How drivers can make road trip season more eco-friendly

Many drivers anxiously await the arrival of spring, when they can rev their engines and enjoy the burgeoning greenscapes synonymous with the season. Though the colors of fall foliage might be more closely associated with road trips, many drivers enjoy the first few warm days of spring when they get a chance to hit the open road with their windows down for the first time in months.

Driving is not always the most eco-friendly activity. However, there are various ways to enjoy spring road trips without compromising the environment.

  •  Do not idle your vehicle. When engines are running but cars are not moving, this is referred to as “idling.” It’s hard to blame drivers for idling their vehicles in winter, when many motorists try to warm up their engines and their vehicles’ interiors so their morning commutes are as comfortable as possible. Idling cars might not be moving, but they are still burning fuel, meaning drivers who routinely idle their vehicles are adversely affecting fuel efficiency. It’s also important to note that idling is no longer necessary in modern vehicles. That’s because the electronic fuel injection systems in today’s cars require just a few seconds to get full oil pressure throughout the engine. Such systems were not present in older vehicles.
  •  Take it easy on the road. Road trips tend to be more enjoyable and are certainly safer when drivers take their time and don’t rush to their destination. And driving slowly happens to be more eco-friendly as well. According to the online automotive resource, gently gaining speed is much more fuel-efficient than accelerating quickly. Always obey speed limits and avoid quickly accelerating when stoplights turn green.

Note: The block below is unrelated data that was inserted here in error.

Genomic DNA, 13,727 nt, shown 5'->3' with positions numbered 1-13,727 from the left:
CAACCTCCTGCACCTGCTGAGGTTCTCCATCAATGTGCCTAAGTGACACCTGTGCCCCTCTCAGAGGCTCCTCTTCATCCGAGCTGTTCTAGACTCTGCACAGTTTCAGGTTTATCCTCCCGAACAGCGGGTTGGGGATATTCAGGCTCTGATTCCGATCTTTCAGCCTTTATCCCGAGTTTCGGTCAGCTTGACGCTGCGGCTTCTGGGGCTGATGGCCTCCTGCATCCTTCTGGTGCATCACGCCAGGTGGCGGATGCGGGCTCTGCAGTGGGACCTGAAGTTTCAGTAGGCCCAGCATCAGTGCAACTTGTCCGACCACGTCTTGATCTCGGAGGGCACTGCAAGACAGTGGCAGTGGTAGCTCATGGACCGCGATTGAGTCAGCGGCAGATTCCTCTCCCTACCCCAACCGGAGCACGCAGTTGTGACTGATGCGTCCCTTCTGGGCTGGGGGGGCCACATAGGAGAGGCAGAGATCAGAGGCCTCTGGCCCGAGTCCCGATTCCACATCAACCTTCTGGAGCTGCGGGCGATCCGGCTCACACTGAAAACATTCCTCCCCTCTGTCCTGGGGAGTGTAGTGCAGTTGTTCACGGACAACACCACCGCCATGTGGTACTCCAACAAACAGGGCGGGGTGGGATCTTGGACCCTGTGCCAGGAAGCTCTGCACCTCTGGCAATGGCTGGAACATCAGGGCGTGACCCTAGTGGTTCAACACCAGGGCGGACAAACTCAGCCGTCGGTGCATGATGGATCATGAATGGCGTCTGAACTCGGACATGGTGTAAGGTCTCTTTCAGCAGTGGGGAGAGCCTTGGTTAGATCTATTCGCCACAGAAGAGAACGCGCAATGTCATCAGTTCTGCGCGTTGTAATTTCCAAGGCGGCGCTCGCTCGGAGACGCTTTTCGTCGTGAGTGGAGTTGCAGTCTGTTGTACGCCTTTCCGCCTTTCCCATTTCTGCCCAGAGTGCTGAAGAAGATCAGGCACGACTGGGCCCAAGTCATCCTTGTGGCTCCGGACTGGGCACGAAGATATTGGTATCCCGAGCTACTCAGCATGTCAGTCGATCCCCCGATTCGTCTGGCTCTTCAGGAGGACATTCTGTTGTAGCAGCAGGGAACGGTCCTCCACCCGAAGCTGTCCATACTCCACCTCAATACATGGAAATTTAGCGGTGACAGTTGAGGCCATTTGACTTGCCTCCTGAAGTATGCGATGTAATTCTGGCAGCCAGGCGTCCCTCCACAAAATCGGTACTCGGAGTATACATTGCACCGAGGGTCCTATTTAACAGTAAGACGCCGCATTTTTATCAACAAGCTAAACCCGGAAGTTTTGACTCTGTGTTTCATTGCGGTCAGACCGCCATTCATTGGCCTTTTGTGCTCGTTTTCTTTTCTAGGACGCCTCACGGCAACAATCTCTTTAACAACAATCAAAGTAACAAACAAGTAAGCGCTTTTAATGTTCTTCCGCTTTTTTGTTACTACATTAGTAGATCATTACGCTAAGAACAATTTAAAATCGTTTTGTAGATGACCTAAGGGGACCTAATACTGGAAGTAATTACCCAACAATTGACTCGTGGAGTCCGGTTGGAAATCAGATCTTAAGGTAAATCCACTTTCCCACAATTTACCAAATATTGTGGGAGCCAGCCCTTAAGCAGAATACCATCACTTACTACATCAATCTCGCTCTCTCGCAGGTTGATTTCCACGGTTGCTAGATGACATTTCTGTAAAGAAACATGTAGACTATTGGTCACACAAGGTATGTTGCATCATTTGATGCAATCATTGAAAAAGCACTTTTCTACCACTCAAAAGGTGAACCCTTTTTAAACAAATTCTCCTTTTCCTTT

• Empty the trunk. During winter, many drivers understandably carry some extra items in their trunk to account for inclement weather. Keeping ice scrapers, extra coolant or even a snow shovel in the trunk might make sense for drivers who live in regions that routinely encounter heavy snowfall. When spring arrives, drivers should remove any unnecessary items from their trunks. Such items will increase the weight of the vehicle, thereby reducing its fuel efficiency. Athletes and outdoors enthusiasts should also remove golf bags and sporting equipment from their trunks when taking trips where such items won’t be needed.
  •  Don’t top off at the gas pump. Many drivers, especially those on road trips who want to avoid extra tops at the filling station, top off their gas tanks when nozzles shut off automatically. Such a practice is harmful to the planet and may not be doing your vehicle any favors, either. The U.S. Environmental Protection Agency notes gasoline needs some extra room in gas tanks to expand. Without that extra room, the gas may evaporate into the vehicle’s vapor collection system, adversely affecting emissions and potentially damaging the vehicle.

Motorists can employ several simple strategies to make spring road trip season more eco-friendly.


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